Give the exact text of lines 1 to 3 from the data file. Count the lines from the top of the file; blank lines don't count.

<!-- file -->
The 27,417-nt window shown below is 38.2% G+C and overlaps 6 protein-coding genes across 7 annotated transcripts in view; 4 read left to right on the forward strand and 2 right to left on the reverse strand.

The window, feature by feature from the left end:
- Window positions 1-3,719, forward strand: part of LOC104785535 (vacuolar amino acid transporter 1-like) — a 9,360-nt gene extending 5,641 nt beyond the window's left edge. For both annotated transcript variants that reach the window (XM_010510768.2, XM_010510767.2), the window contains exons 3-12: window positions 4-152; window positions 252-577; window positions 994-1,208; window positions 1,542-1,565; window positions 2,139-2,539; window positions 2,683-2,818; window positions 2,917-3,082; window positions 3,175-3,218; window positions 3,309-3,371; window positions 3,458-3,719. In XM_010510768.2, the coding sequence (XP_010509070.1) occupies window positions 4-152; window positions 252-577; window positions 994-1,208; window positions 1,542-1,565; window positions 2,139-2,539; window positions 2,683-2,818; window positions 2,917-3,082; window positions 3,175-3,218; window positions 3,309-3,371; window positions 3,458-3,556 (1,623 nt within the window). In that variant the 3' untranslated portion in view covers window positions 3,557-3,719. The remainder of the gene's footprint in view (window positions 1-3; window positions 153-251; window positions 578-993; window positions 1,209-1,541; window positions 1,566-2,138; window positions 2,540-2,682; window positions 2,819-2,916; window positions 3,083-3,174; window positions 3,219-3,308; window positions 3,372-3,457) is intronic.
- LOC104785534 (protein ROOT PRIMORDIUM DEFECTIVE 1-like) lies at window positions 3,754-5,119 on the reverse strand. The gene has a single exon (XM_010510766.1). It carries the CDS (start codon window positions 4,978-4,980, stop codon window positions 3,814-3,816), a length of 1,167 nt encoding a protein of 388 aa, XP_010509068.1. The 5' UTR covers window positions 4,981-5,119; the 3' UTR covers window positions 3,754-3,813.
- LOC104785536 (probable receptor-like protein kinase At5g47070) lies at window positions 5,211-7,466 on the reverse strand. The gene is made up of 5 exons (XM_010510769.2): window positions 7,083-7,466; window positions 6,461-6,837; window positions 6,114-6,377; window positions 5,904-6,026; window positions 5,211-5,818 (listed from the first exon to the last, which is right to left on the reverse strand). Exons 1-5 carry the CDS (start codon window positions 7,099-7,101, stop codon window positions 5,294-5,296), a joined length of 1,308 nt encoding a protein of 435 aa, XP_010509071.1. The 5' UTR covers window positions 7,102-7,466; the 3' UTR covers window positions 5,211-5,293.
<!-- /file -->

The 27,417-nt window shown below is 38.2% G+C and overlaps 6 protein-coding genes across 7 annotated transcripts in view; 4 read left to right on the forward strand and 2 right to left on the reverse strand.

The window, feature by feature from the left end:
- Window positions 1-3,719, forward strand: part of LOC104785535 (vacuolar amino acid transporter 1-like) — a 9,360-nt gene extending 5,641 nt beyond the window's left edge. For both annotated transcript variants that reach the window (XM_010510768.2, XM_010510767.2), the window contains exons 3-12: window positions 4-152; window positions 252-577; window positions 994-1,208; window positions 1,542-1,565; window positions 2,139-2,539; window positions 2,683-2,818; window positions 2,917-3,082; window positions 3,175-3,218; window positions 3,309-3,371; window positions 3,458-3,719. In XM_010510768.2, the coding sequence (XP_010509070.1) occupies window positions 4-152; window positions 252-577; window positions 994-1,208; window positions 1,542-1,565; window positions 2,139-2,539; window positions 2,683-2,818; window positions 2,917-3,082; window positions 3,175-3,218; window positions 3,309-3,371; window positions 3,458-3,556 (1,623 nt within the window). In that variant the 3' untranslated portion in view covers window positions 3,557-3,719. The remainder of the gene's footprint in view (window positions 1-3; window positions 153-251; window positions 578-993; window positions 1,209-1,541; window positions 1,566-2,138; window positions 2,540-2,682; window positions 2,819-2,916; window positions 3,083-3,174; window positions 3,219-3,308; window positions 3,372-3,457) is intronic.